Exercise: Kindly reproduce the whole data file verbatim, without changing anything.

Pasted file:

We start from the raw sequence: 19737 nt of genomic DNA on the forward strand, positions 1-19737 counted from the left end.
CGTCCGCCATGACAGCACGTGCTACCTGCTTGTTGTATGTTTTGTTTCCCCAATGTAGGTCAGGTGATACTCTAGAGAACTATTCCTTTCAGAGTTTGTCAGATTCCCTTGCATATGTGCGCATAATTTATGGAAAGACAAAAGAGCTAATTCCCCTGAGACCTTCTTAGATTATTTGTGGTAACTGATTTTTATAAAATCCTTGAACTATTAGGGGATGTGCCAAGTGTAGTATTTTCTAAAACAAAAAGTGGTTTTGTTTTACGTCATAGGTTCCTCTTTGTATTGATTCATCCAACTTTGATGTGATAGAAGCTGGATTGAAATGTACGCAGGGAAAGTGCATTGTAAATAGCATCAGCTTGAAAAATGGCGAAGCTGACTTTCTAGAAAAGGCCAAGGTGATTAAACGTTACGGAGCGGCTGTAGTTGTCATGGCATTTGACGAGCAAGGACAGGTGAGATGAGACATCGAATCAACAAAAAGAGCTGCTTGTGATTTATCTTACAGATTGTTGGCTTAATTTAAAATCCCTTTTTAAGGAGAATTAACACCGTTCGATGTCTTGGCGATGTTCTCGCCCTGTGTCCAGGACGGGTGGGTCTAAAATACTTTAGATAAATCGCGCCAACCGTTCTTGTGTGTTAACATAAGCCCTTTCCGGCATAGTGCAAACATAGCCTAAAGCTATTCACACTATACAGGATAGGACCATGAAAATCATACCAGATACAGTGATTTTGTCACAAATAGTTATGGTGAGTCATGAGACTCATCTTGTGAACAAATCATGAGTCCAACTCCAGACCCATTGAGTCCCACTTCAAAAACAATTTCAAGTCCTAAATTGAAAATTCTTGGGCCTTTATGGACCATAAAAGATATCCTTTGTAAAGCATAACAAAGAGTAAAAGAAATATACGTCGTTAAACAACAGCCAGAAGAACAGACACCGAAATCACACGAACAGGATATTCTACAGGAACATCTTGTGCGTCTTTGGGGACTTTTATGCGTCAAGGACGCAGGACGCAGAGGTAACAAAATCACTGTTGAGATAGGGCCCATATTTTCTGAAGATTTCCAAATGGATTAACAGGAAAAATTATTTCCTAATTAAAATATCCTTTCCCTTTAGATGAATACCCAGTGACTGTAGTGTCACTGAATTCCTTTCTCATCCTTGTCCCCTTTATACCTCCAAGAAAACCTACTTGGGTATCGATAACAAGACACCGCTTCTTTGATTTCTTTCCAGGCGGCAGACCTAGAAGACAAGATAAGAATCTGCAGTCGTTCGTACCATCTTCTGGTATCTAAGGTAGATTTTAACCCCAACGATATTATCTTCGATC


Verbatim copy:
We start from the raw sequence: 19737 nt of genomic DNA on the forward strand, positions 1-19737 counted from the left end.
CGTCCGCCATGACAGCACGTGCTACCTGCTTGTTGTATGTTTTGTTTCCCCAATGTAGGTCAGGTGATACTCTAGAGAACTATTCCTTTCAGAGTTTGTCAGATTCCCTTGCATATGTGCGCATAATTTATGGAAAGACAAAAGAGCTAATTCCCCTGAGACCTTCTTAGATTATTTGTGGTAACTGATTTTTATAAAATCCTTGAACTATTAGGGGATGTGCCAAGTGTAGTATTTTCTAAAACAAAAAGTGGTTTTGTTTTACGTCATAGGTTCCTCTTTGTATTGATTCATCCAACTTTGATGTGATAGAAGCTGGATTGAAATGTACGCAGGGAAAGTGCATTGTAAATAGCATCAGCTTGAAAAATGGCGAAGCTGACTTTCTAGAAAAGGCCAAGGTGATTAAACGTTACGGAGCGGCTGTAGTTGTCATGGCATTTGACGAGCAAGGACAGGTGAGATGAGACATCGAATCAACAAAAAGAGCTGCTTGTGATTTATCTTACAGATTGTTGGCTTAATTTAAAATCCCTTTTTAAGGAGAATTAACACCGTTCGATGTCTTGGCGATGTTCTCGCCCTGTGTCCAGGACGGGTGGGTCTAAAATACTTTAGATAAATCGCGCCAACCGTTCTTGTGTGTTAACATAAGCCCTTTCCGGCATAGTGCAAACATAGCCTAAAGCTATTCACACTATACAGGATAGGACCATGAAAATCATACCAGATACAGTGATTTTGTCACAAATAGTTATGGTGAGTCATGAGACTCATCTTGTGAACAAATCATGAGTCCAACTCCAGACCCATTGAGTCCCACTTCAAAAACAATTTCAAGTCCTAAATTGAAAATTCTTGGGCCTTTATGGACCATAAAAGATATCCTTTGTAAAGCATAACAAAGAGTAAAAGAAATATACGTCGTTAAACAACAGCCAGAAGAACAGACACCGAAATCACACGAACAGGATATTCTACAGGAACATCTTGTGCGTCTTTGGGGACTTTTATGCGTCAAGGACGCAGGACGCAGAGGTAACAAAATCACTGTTGAGATAGGGCCCATATTTTCTGAAGATTTCCAAATGGATTAACAGGAAAAATTATTTCCTAATTAAAATATCCTTTCCCTTTAGATGAATACCCAGTGACTGTAGTGTCACTGAATTCCTTTCTCATCCTTGTCCCCTTTATACCTCCAAGAAAACCTACTTGGGTATCGATAACAAGACACCGCTTCTTTGATTTCTTTCCAGGCGGCAGACCTAGAAGACAAGATAAGAATCTGCAGTCGTTCGTACCATCTTCTGGTATCTAAGGTAGATTTTAACCCCAACGATATTATCTTCGATC